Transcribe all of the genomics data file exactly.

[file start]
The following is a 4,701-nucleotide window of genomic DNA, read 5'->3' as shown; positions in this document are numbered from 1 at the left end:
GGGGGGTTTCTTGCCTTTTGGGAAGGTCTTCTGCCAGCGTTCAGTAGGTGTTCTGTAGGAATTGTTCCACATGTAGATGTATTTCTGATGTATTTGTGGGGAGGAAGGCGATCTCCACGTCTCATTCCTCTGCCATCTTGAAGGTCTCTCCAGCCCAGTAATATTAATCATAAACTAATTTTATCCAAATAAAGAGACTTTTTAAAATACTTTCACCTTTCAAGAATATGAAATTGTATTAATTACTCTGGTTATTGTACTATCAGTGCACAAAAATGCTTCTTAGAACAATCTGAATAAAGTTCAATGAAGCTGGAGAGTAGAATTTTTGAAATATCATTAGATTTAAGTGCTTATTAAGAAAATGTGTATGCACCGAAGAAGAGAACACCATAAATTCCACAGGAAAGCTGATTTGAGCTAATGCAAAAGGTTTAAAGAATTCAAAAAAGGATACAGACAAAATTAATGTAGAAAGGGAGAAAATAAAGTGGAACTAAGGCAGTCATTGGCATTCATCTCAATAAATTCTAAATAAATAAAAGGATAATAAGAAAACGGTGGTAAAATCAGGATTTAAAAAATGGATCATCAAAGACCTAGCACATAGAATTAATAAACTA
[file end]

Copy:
The following is a 4,701-nucleotide window of genomic DNA, read 5'->3' as shown; positions in this document are numbered from 1 at the left end:
GGGGGGTTTCTTGCCTTTTGGGAAGGTCTTCTGCCAGCGTTCAGTAGGTGTTCTGTAGGAATTGTTCCACATGTAGATGTATTTCTGATGTATTTGTGGGGAGGAAGGCGATCTCCACGTCTCATTCCTCTGCCATCTTGAAGGTCTCTCCAGCCCAGTAATATTAATCATAAACTAATTTTATCCAAATAAAGAGACTTTTTAAAATACTTTCACCTTTCAAGAATATGAAATTGTATTAATTACTCTGGTTATTGTACTATCAGTGCACAAAAATGCTTCTTAGAACAATCTGAATAAAGTTCAATGAAGCTGGAGAGTAGAATTTTTGAAATATCATTAGATTTAAGTGCTTATTAAGAAAATGTGTATGCACCGAAGAAGAGAACACCATAAATTCCACAGGAAAGCTGATTTGAGCTAATGCAAAAGGTTTAAAGAATTCAAAAAAGGATACAGACAAAATTAATGTAGAAAGGGAGAAAATAAAGTGGAACTAAGGCAGTCATTGGCATTCATCTCAATAAATTCTAAATAAATAAAAGGATAATAAGAAAACGGTGGTAAAATCAGGATTTAAAAAATGGATCATCAAAGACCTAGCACATAGAATTAATAAACTA